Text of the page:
Richard Thompson and Linda Peters met and married in the wake of Thompson’s departure from the UK’s best folk band, Fairport Convention, and became one of the best-loved folk-rock duos of the 1970s. They sang about loneliness, faith, and sex—and then, as the ’70s shaded into the ’80s, about the dissolution of their relationship. Their 1982 breakup album, Shoot Out the Lights, which is now available as a deluxe reissue from Rhino Handmade, is a searing, sputtering masterpiece.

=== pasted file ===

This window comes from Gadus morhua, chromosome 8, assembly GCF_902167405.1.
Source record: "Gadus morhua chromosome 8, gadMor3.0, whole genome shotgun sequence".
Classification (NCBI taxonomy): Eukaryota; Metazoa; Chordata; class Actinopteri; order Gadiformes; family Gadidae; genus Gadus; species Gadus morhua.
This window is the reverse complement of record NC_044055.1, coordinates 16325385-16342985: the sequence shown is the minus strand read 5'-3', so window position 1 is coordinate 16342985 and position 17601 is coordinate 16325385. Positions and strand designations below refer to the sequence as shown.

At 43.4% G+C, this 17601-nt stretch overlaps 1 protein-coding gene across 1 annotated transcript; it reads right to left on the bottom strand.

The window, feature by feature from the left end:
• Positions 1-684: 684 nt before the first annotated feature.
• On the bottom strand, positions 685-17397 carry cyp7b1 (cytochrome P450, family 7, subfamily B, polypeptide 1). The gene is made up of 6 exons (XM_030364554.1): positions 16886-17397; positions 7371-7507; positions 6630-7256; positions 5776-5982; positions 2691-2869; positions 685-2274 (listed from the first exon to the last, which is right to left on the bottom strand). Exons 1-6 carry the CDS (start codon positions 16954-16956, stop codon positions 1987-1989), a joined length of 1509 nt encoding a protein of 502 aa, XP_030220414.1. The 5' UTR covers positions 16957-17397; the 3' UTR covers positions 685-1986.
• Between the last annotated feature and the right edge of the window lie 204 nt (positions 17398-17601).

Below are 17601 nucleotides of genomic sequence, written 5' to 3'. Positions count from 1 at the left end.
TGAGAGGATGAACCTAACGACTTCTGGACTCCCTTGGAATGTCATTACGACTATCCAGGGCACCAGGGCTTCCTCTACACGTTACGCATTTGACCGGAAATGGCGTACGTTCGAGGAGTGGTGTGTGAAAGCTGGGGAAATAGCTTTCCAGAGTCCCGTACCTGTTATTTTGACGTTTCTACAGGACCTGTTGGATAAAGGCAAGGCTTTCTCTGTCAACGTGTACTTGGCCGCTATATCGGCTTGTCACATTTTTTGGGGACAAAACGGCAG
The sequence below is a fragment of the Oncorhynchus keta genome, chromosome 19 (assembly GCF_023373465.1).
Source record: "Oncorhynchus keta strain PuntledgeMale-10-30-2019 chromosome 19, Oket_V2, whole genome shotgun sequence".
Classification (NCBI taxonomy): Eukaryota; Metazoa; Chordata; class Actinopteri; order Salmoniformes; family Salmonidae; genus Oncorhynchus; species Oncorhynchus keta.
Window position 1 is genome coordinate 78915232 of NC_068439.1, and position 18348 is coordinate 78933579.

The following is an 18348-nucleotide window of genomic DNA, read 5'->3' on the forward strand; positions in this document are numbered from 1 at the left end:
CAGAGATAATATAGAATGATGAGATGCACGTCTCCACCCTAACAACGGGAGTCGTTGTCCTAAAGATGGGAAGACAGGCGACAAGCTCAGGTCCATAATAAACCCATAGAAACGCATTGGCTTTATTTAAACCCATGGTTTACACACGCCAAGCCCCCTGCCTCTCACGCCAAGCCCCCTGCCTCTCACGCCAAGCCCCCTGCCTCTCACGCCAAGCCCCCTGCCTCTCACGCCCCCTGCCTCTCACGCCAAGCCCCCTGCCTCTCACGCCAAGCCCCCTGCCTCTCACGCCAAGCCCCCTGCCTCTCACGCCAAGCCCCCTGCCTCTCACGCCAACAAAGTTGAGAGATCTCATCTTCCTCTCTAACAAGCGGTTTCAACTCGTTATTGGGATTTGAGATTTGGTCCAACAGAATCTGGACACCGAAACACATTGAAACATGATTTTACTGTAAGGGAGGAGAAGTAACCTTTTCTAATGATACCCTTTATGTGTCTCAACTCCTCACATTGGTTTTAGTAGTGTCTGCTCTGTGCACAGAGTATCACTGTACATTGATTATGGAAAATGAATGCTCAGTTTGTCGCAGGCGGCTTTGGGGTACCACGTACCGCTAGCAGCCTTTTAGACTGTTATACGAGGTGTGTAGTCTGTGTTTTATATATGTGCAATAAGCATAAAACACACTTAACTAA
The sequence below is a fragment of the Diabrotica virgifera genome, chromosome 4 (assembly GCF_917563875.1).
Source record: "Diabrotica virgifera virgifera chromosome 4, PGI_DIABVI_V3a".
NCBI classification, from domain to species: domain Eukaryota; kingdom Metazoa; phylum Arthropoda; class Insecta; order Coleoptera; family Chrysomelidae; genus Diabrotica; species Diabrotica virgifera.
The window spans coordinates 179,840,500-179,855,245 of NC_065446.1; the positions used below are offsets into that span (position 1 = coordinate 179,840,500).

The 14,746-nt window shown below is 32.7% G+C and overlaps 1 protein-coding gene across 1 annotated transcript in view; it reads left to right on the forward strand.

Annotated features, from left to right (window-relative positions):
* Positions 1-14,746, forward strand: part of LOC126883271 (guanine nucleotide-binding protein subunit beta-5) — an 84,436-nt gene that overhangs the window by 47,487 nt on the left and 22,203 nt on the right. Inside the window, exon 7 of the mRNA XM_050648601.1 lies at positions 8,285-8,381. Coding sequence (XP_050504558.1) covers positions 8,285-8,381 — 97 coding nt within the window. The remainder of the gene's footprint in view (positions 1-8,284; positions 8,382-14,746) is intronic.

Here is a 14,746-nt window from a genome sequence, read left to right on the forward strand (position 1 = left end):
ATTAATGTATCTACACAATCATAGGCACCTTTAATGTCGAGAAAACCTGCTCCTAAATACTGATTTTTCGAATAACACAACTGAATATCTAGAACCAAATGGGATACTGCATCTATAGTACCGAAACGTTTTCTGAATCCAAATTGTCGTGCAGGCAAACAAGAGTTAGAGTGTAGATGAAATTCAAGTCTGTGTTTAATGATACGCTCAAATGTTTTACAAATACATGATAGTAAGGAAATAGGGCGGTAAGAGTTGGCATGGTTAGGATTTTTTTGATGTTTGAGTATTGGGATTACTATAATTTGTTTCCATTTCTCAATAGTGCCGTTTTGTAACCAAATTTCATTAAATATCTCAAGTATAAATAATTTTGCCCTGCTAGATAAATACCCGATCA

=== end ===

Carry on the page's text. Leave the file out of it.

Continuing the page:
“Don’t Renege on Our Love” and the Zeppelin-esque “Back Street Slide” are remarkably stark, totally unforgiving songs; they’re aimed straight at the listener’s solar plexus. Three thematically linked tracks—“Walking on a Wire,” “Did She Jump or Was She Pushed,” and “Wall of Death”—are more mysterious, and more heartbreaking. A great many rumors surrounded the album’s genesis: Some said the Thompsons had stopped speaking by the time they got around to recording it and were communicating only through song. Others, that Linda was too shattered to sing complete lines and had to record her parts syllable by syllable. You can certainly hear her gasping for air, and on the title track Richard plays the creepiest, twitchiest guitar solo we’ve ever heard.
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